BANGKOK — A controversial plan to charge foreign tourists 300 baht each time they step foot in the country, supposedly to pay for maintenance of attraction sites, was welcomed by a prominent tourism business guild on Friday.
Association of Thai Travel Agents president Vichit Prakobgosol said he believes the sum would not impact tourist arrivals, and money gained from the tax would benefit tourism infrastructure for Thailand. The government estimated that up to 3 billion baht could be raised annually if the policy is implemented.
“I don’t think 300 baht is a problem. I think foreigners can take it,” Vichit said. “The private sector supports the move since the money will go to prop up Thai tourism industry.”
The proposal has been on the discussion table for years, but it was finally approved by tourism minister Pipat Ratchakitprakan on Thursday. However, details of how the fee would be collected and when it would take effect have yet to be formally announced in the Royal Government Gazette.
A public document shows the government paid Naresuan University 4 million baht in September to study the feasibility of the plan.
Pipat said the money will contribute to a tourism development fund, which he aims to collect 3 billion baht by the end of this year – an ambitious, and perhaps improbable, estimate considering the ongoing coronavirus outbreak worldwide.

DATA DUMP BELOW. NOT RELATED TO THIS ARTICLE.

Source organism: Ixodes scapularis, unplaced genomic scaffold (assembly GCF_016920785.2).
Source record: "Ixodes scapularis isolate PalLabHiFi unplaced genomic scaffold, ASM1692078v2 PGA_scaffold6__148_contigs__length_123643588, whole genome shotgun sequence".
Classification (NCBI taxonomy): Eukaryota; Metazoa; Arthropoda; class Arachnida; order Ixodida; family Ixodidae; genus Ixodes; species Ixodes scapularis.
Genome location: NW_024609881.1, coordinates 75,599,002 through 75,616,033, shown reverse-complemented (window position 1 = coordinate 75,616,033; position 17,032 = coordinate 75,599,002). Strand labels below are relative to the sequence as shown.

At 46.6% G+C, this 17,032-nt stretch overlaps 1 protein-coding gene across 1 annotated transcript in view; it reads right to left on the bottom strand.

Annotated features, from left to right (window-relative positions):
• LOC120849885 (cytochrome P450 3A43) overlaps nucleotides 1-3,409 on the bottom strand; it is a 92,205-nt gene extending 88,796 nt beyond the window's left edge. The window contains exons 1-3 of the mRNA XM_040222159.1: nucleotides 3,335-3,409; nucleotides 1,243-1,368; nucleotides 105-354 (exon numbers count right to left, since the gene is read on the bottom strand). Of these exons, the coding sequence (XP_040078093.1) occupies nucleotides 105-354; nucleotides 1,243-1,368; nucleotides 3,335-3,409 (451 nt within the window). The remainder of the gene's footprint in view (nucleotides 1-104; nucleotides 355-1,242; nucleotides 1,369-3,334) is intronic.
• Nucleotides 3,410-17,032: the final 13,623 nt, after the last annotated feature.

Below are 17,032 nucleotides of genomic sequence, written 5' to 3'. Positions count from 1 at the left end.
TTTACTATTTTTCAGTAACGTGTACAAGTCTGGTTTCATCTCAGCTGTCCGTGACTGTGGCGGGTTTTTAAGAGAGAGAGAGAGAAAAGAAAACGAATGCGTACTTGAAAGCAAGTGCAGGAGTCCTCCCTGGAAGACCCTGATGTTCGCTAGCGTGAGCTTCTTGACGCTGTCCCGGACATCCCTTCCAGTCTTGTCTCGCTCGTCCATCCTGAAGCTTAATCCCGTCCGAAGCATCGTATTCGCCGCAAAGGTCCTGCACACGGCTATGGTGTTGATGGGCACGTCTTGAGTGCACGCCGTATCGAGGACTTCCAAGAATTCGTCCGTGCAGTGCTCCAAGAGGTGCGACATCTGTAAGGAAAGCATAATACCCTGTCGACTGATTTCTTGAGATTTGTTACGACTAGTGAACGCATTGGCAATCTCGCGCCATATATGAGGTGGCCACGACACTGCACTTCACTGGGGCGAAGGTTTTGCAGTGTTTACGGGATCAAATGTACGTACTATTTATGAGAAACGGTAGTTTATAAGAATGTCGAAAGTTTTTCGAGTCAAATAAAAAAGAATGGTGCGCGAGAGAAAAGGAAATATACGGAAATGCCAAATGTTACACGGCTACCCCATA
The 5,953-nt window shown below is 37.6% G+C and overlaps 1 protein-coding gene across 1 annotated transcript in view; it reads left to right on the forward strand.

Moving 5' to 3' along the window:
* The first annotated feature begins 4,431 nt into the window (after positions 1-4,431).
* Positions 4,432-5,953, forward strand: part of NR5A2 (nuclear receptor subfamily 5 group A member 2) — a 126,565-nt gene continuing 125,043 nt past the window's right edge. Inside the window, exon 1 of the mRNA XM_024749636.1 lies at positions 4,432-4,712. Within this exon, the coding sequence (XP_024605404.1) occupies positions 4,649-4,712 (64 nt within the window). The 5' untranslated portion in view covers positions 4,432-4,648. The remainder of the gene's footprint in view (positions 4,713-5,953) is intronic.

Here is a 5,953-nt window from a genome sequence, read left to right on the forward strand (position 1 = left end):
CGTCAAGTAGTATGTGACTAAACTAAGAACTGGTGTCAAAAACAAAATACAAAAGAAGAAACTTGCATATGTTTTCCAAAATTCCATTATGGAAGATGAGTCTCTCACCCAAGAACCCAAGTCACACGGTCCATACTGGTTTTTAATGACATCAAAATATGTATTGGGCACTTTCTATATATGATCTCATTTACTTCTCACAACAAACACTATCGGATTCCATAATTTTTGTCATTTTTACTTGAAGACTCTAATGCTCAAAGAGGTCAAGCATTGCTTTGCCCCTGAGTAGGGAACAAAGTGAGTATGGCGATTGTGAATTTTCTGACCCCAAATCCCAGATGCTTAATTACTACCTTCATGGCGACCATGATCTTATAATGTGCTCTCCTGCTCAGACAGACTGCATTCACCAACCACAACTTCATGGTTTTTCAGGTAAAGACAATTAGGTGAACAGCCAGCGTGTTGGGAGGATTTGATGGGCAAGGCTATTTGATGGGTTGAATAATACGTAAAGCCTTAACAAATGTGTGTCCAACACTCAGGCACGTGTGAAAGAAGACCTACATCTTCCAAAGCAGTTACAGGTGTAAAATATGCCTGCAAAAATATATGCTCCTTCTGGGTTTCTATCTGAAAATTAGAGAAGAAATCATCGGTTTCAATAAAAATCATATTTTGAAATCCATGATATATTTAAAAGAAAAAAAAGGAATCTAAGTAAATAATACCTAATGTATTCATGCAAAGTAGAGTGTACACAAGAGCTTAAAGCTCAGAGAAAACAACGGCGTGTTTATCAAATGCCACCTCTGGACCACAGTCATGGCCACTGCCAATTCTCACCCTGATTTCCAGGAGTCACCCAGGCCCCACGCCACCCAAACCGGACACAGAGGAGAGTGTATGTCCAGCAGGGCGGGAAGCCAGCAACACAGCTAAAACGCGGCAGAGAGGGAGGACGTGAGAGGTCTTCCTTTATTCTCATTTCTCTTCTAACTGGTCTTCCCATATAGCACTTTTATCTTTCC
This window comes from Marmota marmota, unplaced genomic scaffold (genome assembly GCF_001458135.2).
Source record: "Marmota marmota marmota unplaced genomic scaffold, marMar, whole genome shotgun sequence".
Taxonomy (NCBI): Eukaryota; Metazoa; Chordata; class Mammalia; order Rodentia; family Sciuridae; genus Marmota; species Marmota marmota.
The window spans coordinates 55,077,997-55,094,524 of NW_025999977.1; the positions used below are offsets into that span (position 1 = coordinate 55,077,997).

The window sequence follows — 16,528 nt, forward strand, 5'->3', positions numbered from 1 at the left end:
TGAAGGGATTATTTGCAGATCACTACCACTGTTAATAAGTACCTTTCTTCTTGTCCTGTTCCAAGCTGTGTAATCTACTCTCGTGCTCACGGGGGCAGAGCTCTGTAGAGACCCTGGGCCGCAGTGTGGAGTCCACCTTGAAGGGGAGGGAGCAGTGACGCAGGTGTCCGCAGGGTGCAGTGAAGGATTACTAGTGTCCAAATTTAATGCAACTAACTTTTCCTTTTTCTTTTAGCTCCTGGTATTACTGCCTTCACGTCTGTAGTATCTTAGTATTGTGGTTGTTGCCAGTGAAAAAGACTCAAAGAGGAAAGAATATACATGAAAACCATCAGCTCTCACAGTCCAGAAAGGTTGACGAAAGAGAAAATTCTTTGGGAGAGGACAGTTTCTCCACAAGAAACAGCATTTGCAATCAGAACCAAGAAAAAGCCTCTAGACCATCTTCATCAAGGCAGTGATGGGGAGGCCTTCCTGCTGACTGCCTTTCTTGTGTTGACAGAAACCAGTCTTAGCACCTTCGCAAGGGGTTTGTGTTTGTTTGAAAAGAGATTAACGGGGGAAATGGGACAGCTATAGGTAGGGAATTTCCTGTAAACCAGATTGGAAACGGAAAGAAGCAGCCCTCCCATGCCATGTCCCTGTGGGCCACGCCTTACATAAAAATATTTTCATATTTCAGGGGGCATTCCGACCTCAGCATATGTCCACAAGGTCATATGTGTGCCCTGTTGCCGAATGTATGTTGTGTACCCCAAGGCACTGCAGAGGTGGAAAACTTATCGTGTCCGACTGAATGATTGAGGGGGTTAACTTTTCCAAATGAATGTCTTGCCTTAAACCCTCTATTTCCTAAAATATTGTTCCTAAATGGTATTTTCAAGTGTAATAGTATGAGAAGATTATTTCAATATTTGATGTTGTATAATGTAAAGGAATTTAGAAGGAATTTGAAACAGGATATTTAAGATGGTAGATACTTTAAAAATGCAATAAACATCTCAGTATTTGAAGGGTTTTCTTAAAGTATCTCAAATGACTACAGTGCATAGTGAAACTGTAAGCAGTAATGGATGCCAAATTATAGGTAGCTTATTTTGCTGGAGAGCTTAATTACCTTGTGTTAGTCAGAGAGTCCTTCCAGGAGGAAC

“It’s similar to Japan’s Sayonara tax,” Pipat said Friday, referring to a 1000-yen fee implemented by the Japanese government in 2019. “Our goal is to build assurance for tourists, as well as supporting business operators affected by the pandemic.”
His statement is somewhat misleading, since the ‘exit tax’ found in Japan and many other countries is marked as a fee to pay for aviation services and airport costs – traveling through land borders is generally exempted – whereas Thailand’s arrival fee would be implemented to every tourist regardless of their travel method.
And Thailand already charges visitors flying from overseas the ‘exit tax,’ which is included in the airline tickets.
The government’s claim that the new arrival fee would be used to pay for tourism attractions is also undercut by the fact that foreign tourists are already forced to pay premiums – even 10 times more than local residents in some cases – in many destinations across Thailand.
Tourism ministry perm sec Chote Trachu said the new tax was initially slated to be collected in 2020, but it was put on hold due to the coronavirus pandemic, which shut down Thailand’s border and ravaged its tourism industry.
“We intended to collect the fee at the beginning of 2020, but there were no tourists as the coronavirus began to spread,” Chote said Thursday. “Now it’s an appropriate time to reinitiate the plan.”